A happy place 🙂 It was risk-on for equities yesterday as Hong Kong officials relented to protesters. In the UK, Parliament took control, limiting the potential for a hard Brexit which provided some extra encouragement to stock bulls.
MY TWO CENTS
- The state of the re-union. Though the stock market was not singularly focused on it, the political trouble in Hong Kong was certainly part of the cocktail of stress plaguing skittish investors recently. When Carrie Lam, Chief Executive of Hong Kong announced that she would formally withdraw the extradition bill which sparked off many weeks of riots and violence, markets rejoiced. Though the move has very little, if any effect on the ongoing trade negotiations with China, the concession indicates Beijing’s willingness to relent, which is positive. Speaking of Beijing, WHILE YOU SLEPT, trade negotiators finally agreed to meet in October after struggling for days to set up a September meeting. Agreeing to talk is certainly a positive step and equity futures rallied over night on the news. Finally, the UK Parliament has been undergoing extraordinary measures to avoid a non-negotiated exit from the EU. First, members of Boris Johnson’s own conservative party abandoned him and voted with the opposition to block a hard Brexit. The MP’s then voted to take parliamentary control away from Johnson to block him from preventing further votes on the matter. The House of Commons passed a bill that would force the PM to ask the EU for an additional three month delay and they rejected Johnson’s call for an October 15th general election. All of these measures need to be debated in the House of Lords (similar to the US Senate), but it certainly appears less likely that the UK will crash out of the EU. It would seem, at this point, that the British PM is over a barrel(to use a UK colloquialism). The moves strengthened the pound and added to the bullish case for stocks overnight.
- Cheap money. What does a company do when they have lots of cash, the economy is chugging along but showing signs of weakness, and rates are low? Borrow more money, of course. Rates have been falling for the better part of the last year as investors begin to fear economic trouble on the horizon. The pressure on yields first hit mid-term maturities from three to seven years and slowly crept up to ten years, causing the spread between 2-year and 10-year maturities to briefly turn negative for several days. From a borrower’s perspective that means that it is cheaper to borrow money for longer periods of time over shorter ones. The past few weeks have also seen yield pressure move even further out on the yield curve with 30-year treasury yielding less than 2% for the first time … ever. With longer maturity borrowing costs so low, healthy, and some not-so-healthy companies have an incentive to sell debt, even if there is no immediate need. What do they do with all this cheap money? In many cases they use it to pay down older, more expensive debt. Companies also use the cash to buy back common stock, thus propping up share prices. What it all amounts to though, is that total debt is growing … and fast. Since the end of the last recession, non-finacial outstanding debt has nearly doubled from $37 trillion to $64 trillion and sits at all-time highs. All this begs one to wonder if there is a corporate debt bubble building. The Fed certainly thinks so, mentioning it constantly in its commentary, though it has been largely ignored. Apple is reportedly going to offer a $7 billion bond offering in multiple maturities with the longest being 30 years. Not that they need the money with $200 billion in cash and securities on the books. But how can they pass up such cheap money?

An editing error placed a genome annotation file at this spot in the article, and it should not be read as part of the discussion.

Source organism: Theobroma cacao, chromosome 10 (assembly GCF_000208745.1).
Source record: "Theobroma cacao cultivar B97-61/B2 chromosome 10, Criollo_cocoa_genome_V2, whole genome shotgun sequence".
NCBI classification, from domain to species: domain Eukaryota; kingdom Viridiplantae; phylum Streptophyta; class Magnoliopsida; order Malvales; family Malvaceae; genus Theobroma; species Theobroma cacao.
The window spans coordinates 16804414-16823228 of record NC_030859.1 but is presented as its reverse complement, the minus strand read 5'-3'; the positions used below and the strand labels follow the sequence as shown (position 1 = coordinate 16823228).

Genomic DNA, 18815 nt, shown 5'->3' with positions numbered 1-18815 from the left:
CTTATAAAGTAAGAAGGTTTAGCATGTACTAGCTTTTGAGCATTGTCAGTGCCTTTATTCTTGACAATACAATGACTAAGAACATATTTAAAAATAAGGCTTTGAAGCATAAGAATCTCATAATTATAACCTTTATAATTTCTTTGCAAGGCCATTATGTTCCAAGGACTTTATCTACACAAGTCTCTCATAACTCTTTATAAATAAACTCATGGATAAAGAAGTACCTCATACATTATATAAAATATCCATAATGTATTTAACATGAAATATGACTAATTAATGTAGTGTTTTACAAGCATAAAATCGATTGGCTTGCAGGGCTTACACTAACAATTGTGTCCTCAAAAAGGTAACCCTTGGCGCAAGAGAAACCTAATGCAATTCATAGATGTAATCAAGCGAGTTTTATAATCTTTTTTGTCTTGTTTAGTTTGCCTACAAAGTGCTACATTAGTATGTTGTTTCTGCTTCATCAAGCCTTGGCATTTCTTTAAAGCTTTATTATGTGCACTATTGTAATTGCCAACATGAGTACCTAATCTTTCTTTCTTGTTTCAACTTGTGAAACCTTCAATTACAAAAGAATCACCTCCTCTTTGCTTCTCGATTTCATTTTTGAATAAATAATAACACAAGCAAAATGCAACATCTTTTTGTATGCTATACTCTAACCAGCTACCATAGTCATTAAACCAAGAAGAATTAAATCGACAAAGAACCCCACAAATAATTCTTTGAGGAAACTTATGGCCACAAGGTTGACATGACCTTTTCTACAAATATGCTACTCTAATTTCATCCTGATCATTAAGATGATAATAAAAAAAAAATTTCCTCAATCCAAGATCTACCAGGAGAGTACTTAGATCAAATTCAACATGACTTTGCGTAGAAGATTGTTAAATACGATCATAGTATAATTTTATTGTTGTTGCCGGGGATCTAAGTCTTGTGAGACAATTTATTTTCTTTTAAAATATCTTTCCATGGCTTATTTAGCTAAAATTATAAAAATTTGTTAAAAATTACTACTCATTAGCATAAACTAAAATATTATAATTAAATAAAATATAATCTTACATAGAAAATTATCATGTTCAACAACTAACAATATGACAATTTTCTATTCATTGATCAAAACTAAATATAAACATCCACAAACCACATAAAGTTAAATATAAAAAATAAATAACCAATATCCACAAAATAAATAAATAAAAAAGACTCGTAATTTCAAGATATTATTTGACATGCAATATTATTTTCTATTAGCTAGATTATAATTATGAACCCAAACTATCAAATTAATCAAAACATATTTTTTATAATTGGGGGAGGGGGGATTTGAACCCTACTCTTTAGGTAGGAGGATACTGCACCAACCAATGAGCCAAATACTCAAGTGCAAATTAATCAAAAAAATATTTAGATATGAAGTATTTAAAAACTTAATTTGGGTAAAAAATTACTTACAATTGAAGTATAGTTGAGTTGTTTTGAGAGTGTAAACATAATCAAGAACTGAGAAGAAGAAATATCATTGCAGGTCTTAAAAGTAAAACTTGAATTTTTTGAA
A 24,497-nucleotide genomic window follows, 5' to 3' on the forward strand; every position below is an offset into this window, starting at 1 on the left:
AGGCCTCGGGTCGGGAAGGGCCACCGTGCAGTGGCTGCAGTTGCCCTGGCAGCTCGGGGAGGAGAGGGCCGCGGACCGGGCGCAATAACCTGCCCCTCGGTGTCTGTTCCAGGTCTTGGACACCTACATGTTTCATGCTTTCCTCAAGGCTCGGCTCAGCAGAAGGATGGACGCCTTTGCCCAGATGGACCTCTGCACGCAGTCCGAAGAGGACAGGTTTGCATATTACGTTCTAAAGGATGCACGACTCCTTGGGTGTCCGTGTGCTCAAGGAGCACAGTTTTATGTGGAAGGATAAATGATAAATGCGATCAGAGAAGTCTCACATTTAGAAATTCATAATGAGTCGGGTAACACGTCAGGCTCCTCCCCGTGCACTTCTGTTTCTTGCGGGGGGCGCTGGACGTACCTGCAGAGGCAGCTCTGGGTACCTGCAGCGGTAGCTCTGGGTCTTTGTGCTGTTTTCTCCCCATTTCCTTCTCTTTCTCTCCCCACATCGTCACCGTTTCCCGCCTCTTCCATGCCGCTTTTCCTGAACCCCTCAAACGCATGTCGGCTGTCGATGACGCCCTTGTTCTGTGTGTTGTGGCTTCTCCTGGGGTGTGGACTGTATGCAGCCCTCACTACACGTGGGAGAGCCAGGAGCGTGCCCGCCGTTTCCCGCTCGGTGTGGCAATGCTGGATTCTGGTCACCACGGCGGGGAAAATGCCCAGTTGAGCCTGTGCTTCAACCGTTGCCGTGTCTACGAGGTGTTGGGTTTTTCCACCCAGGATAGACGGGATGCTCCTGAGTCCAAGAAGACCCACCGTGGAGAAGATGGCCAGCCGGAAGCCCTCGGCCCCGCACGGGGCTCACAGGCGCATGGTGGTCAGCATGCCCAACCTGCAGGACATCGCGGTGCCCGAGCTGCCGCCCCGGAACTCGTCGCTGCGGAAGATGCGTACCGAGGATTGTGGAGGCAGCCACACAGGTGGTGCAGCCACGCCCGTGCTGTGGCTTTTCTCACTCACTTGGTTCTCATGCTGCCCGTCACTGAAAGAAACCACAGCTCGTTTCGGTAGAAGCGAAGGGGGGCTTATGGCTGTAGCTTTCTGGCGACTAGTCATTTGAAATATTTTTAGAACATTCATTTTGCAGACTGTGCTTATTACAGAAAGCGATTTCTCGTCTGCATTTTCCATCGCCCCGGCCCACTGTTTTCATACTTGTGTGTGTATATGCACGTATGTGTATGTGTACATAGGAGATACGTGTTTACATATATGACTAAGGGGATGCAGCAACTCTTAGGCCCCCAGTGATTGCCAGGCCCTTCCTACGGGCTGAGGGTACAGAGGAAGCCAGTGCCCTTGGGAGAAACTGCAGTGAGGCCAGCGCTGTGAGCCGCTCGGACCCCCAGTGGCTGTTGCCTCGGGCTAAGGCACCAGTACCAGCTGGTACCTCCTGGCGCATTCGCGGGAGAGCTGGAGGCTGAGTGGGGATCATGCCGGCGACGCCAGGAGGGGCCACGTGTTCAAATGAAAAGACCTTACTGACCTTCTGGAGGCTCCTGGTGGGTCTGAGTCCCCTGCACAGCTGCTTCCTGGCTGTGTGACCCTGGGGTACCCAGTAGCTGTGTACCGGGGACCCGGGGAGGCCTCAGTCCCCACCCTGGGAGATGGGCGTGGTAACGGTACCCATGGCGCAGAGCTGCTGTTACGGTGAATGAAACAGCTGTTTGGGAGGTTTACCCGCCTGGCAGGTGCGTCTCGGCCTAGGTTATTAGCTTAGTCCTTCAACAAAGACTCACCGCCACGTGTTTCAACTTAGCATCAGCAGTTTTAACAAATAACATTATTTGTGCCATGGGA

Stocks rallied yesterday as tensions eased in Hong Kong and the British House of Commons took charge of a tense situation. The S&P 500 climbed by +1.08%, the Dow Jones Industrial Average traded up by +0.91%, the Russel 2000 advanced by +0.85%, and the NASDAQ Composite Index jumped by +1.30%. Bonds advanced and ten year treasury yields added +1 basis point to yield 1.46%. The British Pound Sterling rose by +1.42% against the dollar as hopes of a negotiated Brexit increased.
– ADP Employment Change is expected to show +148k new jobs compared to last months +156k.
– Markit Services PMI is expected to come in at 50.9, same as a month earlier. The ISM Non-Manufacturing PMI is estimated to be 54.0, up from last month’s 53.7.
– Factory Orders are expected to have risen by +1.0%, up from last month’s reported growth of +0.6%.
– Final Durable Goods Orders is expected to have grown by +2.1%, in line with earlier estimates.